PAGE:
Faced with mounting criticism, the State University of New York at Buffalo is distancing itself from a Marcellus Shale gas-drilling study released earlier this month by the school’s own Shale Resources and Society Institute.
But the report’s lead author is defending the work by the fledgling institute, saying Monday that it’s being mischaracterized by environmental activists who oppose any additional domestic fossil-fuel production.
“I stand by the work,” said Timothy Considine, University of Wyoming professor and one of three researchers who penned the institute’s survey, adding that he and his colleagues aren’t at all surprised by the green backlash it has generated.
“This whole debate [about fracking] has been so polarized,” he said.
Released earlier this month, the report concludes that Pennsylvania regulators have done an effective job cutting down on environmental incidents within the state’s burgeoning natural-gas industry, a sector driven almost entirelyby hydraulic fracturing, or fracking, the controversial practice of using water, sand and chemicals to crack deep underground rock and release huge quantities of natural gas.
Its authors, including SUNY-Buffalo employee and institute Director John P. Martin, have come under increasing fire from critics who say they’ve spun figures from Pennsylvania’s Department of Environmental Protection in order to cast a favorable light on fracking and the companies that employ it.
Now, the university is running away from the study, the first significant work produced by the institute, the formation of which was announced April 5.
“The findings presented in a recent report produced by the Shale Resources and Society Institute are the work of the authors, and any conclusions drawn are their views, not the views of the institution,” the school said in a statement Friday night. “Some criticisms of the authors’ conclusions have been raised. [The university] will examine all relevant concerns, in accordance with the university’s strong commitment to academic and research excellence.”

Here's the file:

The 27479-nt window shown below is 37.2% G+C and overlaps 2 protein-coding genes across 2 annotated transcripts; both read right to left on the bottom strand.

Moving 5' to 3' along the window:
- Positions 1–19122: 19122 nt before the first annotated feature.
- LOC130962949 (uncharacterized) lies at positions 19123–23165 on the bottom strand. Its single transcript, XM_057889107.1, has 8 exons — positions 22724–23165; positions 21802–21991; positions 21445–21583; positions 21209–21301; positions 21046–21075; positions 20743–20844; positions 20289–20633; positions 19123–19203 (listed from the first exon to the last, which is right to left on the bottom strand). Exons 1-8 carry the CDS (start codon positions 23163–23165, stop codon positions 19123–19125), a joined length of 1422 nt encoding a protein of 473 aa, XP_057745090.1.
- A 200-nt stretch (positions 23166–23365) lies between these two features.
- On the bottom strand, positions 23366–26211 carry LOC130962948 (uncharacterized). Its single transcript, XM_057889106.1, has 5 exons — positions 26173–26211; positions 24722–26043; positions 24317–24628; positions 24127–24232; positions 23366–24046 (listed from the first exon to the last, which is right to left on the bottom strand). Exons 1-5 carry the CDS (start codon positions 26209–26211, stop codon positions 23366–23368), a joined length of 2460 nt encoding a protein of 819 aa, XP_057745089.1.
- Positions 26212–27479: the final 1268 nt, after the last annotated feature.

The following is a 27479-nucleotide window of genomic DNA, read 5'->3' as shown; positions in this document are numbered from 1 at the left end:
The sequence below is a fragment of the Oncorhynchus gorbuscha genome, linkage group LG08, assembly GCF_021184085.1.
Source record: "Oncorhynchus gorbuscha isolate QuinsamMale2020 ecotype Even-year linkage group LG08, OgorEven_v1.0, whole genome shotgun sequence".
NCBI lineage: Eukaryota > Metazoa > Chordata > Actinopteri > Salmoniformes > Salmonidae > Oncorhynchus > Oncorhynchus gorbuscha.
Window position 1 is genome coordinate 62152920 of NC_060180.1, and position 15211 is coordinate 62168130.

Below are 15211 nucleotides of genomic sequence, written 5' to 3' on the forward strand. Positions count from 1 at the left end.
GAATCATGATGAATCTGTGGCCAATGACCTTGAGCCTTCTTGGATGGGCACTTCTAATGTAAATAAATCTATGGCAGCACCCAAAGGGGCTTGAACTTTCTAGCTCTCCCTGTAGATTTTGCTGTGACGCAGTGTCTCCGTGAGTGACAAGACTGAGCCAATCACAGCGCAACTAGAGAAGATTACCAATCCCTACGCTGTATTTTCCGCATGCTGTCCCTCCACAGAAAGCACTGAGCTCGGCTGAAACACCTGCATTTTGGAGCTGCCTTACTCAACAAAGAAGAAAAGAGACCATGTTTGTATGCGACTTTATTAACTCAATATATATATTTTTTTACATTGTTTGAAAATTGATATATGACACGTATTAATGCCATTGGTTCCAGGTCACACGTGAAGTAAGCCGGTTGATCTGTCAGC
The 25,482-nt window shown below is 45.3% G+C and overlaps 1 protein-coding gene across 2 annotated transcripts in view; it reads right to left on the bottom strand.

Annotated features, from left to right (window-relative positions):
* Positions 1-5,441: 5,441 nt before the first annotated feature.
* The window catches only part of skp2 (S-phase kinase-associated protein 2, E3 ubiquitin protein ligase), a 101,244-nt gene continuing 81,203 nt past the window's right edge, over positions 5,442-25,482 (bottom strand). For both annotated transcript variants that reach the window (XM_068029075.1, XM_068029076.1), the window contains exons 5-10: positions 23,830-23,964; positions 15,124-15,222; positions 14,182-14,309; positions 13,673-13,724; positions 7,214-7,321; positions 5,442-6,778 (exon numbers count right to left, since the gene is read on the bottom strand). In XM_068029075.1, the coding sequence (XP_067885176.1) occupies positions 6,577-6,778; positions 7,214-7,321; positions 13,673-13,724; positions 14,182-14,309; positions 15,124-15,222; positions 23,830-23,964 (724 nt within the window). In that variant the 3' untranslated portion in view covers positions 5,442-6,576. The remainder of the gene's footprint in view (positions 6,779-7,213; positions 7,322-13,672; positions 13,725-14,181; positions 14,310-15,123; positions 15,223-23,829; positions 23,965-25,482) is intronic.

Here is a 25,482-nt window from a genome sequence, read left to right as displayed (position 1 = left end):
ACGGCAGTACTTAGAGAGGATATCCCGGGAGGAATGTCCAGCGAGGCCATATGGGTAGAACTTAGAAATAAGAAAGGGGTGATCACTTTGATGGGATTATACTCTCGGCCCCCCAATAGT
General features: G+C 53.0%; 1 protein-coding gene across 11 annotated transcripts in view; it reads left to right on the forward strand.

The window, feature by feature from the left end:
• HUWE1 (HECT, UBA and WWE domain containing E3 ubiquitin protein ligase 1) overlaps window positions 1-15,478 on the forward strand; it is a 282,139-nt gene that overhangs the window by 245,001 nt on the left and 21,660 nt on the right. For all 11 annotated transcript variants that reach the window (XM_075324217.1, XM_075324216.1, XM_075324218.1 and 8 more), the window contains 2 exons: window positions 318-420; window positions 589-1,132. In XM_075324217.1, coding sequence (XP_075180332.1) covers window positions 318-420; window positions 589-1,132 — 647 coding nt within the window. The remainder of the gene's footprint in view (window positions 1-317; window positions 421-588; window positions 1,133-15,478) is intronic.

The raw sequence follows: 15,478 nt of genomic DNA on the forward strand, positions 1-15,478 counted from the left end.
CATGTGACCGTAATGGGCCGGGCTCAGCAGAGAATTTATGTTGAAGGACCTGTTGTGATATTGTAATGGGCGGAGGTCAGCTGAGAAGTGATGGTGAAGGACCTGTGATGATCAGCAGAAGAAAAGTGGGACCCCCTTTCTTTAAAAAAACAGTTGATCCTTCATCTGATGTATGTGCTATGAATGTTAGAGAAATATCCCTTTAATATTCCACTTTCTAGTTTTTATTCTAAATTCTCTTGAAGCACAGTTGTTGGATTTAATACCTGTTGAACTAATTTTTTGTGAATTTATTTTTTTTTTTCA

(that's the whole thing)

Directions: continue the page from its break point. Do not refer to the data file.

The most scathing rebuke came from the nonprofit Public Accountability Initiative, which last week released a lengthy point-by-point rebuttal of the survey’s methods and findings.
It asserts that “the report’s central conclusions are false,” and that those who compiled it, most notably Mr. Considine, massaged the facts in an effort to convince the public that fracking has grown safer over the past four years.
The PAI’s complaints, and the study’s authors’ responses, come down to how one chooses to view the data. For example, the initiative pointed out that, between 2008 and August 2011, the total number of environmental incidents in Pennsylvania tied to fracking increased by 189 percent.
That’s true, but the number of natural-gas wells drilled during the same period increased from 170 in 2008 to more than 3,500 by August 2011, the last month examined by the survey. While the raw number of “environmental events” has gone up from 90 in 2008 to 260 through the first eight months of 2011, that near-tripling pales against the 20-fold increase in well numbers.
“That’s a key aspect of interpretation. If you look at the number of highway deaths, you have the same problem. You have to correct by some factor, like the rate of traffic,” Mr. Considine said. “You have to do that in drilling, too. If they stopped drilling entirely, there would be zero environmental events.”
Only 25 of the 845 environmental events in Pennsylvania from 2008 through August 2011 were considered “major” incidents. They included land spills, site-restoration failures and well blowouts.
Critics contend that the study glosses over the fact that the number of major events shot up from one in 2008 to 10 in 2011. As a percentage of wells drilled, that equates to 0.6 events per 1,000 wells in 2008, and 0.8 events per 1,000 wells drilled in 2011.
Mr. Considine doesn’t dispute those calculations, but says either number indicates that such events are very rare and that the similarity between the two numbers suggests that Pennsylvania’s existing drilling regulations are sufficient for environmental safety.
“It’s really only a handful of incidents,” he said. “The bottom line is, the rate of major environmental events associated with these wells is less than 1 percent.”
Critics have also assailed Mr. Considine for conducting gas industry-funded research in the past, including a 2010 report on the future economic effects of the Marcellus Shale boom.
The environmental-impact study, however, was not paid for with industry dollars, according to Mr. Considine and University at Buffalo officials.
The Washington Times, 28 May 2012